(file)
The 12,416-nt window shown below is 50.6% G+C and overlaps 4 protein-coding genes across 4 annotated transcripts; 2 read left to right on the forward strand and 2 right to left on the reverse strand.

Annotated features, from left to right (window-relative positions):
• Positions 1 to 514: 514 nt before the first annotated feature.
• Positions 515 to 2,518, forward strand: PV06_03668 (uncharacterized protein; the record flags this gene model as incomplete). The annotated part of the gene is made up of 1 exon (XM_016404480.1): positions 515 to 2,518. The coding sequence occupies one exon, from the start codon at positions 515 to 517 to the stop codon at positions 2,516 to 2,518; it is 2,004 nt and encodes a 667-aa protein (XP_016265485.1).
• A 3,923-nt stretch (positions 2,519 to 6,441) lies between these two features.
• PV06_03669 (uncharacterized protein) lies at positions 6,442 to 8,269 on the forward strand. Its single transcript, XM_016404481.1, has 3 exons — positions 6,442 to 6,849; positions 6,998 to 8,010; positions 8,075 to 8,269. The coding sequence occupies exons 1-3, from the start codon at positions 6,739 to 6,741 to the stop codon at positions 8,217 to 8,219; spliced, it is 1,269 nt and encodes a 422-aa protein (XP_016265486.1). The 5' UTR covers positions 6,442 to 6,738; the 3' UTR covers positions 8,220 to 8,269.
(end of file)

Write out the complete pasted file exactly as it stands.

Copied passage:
The 12,416-nt window shown below is 50.6% G+C and overlaps 4 protein-coding genes across 4 annotated transcripts; 2 read left to right on the forward strand and 2 right to left on the reverse strand.

Annotated features, from left to right (window-relative positions):
• Positions 1 to 514: 514 nt before the first annotated feature.
• Positions 515 to 2,518, forward strand: PV06_03668 (uncharacterized protein; the record flags this gene model as incomplete). The annotated part of the gene is made up of 1 exon (XM_016404480.1): positions 515 to 2,518. The coding sequence occupies one exon, from the start codon at positions 515 to 517 to the stop codon at positions 2,516 to 2,518; it is 2,004 nt and encodes a 667-aa protein (XP_016265485.1).
• A 3,923-nt stretch (positions 2,519 to 6,441) lies between these two features.
• PV06_03669 (uncharacterized protein) lies at positions 6,442 to 8,269 on the forward strand. Its single transcript, XM_016404481.1, has 3 exons — positions 6,442 to 6,849; positions 6,998 to 8,010; positions 8,075 to 8,269. The coding sequence occupies exons 1-3, from the start codon at positions 6,739 to 6,741 to the stop codon at positions 8,217 to 8,219; spliced, it is 1,269 nt and encodes a 422-aa protein (XP_016265486.1). The 5' UTR covers positions 6,442 to 6,738; the 3' UTR covers positions 8,220 to 8,269.